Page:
Communication, as a process where people share information, feelings, and ideas, consists of four basic elements: the message, the medium, the sender, and the reliever. Basically, communication happens when a message is conveyed. In the process, there is the means by which such message is conveyed, the generator and communicator of the message, and the recipient to whom that message is intended. However, due to the complexity of the communication process, these elements may be modified and detailed in several ways. Alberts et al. (2007) present six basic elements of communication: the setting, participants, message creation, channels, noise, and feedback to explain how communication interaction unfolds. Other writers put it as follows: sender-receiver, message, channel, noise, feedback, and setting (Bovee & Thill 1992 & 1998; Burnett & Dollar 1989; Gibson & Hodgetts 1990).
Communication means that the sender and the receiver get involved in communication because they have ideas and feelings to share. This sharing, however, is not one-way or turn-taking process. In most communication situations, people are senders and receivers at the same time. They are the participants in a communication.
The message is made up of the ideas and feelings that the senders/receivers want to share. Moreover, ideas and feelings can only be shared if they are represented by symbols. Symbols are things that stand for something else. All communication messages are made up of two symbols: verbal and non-verbal.
The verbal symbols are all the words in a language, which stand for a particular thing or idea. A word is used to generally mean one thing. Verbal symbols can be even more complicated when they are abstract than concrete. Abstract symbols stand for ideas rather than objects. When two people use abstraction (e.g., love, beauty, justice), they may have different meanings because they had different experiences with the concept.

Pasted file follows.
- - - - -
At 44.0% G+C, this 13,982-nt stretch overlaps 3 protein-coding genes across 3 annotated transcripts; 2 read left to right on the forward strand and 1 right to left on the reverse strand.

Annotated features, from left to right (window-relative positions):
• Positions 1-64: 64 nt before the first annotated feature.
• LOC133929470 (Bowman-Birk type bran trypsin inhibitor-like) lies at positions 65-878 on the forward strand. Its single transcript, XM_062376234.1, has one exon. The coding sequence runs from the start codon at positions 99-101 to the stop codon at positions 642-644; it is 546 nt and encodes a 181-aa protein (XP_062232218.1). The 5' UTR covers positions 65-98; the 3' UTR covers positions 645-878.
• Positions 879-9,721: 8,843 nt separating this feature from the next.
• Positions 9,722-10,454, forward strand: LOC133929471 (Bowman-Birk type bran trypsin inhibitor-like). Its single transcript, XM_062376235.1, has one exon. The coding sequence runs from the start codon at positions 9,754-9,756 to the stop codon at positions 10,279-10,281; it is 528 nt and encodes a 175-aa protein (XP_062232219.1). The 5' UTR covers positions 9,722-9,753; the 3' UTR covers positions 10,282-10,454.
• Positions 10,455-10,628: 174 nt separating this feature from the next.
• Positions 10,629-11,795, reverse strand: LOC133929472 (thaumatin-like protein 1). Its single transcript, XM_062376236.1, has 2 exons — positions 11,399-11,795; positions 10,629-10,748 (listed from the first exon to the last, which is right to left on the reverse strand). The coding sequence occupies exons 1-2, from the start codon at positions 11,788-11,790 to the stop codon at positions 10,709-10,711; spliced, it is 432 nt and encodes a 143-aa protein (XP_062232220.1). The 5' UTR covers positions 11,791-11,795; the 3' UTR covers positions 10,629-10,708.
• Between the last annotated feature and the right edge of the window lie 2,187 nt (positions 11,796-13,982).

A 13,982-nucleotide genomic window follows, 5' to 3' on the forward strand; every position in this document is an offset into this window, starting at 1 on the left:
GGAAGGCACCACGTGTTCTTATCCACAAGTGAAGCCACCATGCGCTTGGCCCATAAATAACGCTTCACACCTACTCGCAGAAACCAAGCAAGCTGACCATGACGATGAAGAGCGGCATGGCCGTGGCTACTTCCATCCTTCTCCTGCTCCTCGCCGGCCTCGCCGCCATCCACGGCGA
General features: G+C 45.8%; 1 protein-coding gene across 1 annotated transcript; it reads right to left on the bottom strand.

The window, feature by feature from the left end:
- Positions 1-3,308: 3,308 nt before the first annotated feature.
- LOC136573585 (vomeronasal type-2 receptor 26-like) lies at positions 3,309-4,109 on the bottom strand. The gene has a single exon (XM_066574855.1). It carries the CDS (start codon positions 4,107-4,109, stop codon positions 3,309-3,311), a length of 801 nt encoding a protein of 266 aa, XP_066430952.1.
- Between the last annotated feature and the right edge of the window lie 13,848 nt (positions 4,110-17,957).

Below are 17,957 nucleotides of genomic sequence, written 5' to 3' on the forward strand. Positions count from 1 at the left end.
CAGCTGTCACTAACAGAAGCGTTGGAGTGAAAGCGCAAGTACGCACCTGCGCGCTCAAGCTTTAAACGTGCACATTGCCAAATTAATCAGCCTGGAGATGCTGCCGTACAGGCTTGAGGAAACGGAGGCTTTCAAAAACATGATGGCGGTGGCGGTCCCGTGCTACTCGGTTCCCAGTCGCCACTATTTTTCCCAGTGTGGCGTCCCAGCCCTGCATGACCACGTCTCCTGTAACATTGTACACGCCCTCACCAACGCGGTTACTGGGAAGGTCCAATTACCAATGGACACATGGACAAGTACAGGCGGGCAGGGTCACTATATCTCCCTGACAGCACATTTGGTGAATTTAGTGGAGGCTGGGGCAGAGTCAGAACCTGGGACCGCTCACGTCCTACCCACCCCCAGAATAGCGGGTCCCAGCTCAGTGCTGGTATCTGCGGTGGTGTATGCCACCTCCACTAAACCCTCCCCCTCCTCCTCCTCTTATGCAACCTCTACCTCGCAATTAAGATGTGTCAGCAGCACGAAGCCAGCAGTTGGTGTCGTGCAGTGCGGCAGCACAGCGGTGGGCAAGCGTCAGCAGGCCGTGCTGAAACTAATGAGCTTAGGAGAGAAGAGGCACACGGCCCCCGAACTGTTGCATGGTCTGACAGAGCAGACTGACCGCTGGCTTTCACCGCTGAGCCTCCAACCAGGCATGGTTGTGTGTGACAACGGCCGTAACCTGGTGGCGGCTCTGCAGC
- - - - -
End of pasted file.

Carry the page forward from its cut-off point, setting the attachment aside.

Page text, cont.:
The non-verbal symbols are anything we communicate without using words such as facial expressions, gestures, posture, colors, vocal tones, appearance, etc. They have certain meanings attached to them, which are culturally or even personally encoded and decoded.
The channels are routes traveled by a message as it goes between the senders/receivers. Sound and sight are primary channels in face-to-face communication, and even in not face-to-face. At present, it is increasingly common to use social networking sites for communication where we see and hear the person we are communicating within a manner similar to face-to-face. In mass media, the channels may be radio, records, television, newspapers, magazines, etc.
A feedback is a response of the receiver to the sender and vice versa. This is very important in communication since it tells how ideas and feelings have been shared in the way they are intended to.
Noise keeps a message from being understood or accurately interpreted. It occurs between senders and receivers. Noise may be an external or internal interference in transmitting and receiving the message. External noise is any noise that comes from the environment that keeps the message from being heard or understood. Internal noise occurs in the minds of the senders and receivers such as prior experience, absent-mindedness, feeling or thinking of something other than the communication taking place. Semantic noise is also a form of internal noise caused by people’s emotional reactions to words such as reactions to ethnic or sexist remarks.
The setting is essentially the context where communication occurs. It may be a venue, formal or informal seating arrangements, attire, use of sound system, etc.
In this communication process, the six elements can be summed up as: Who, the source (sender); What, the message; How, the medium; To Whom, the recipient (receiver); Why, the influence, impact, world view; and Where, the context.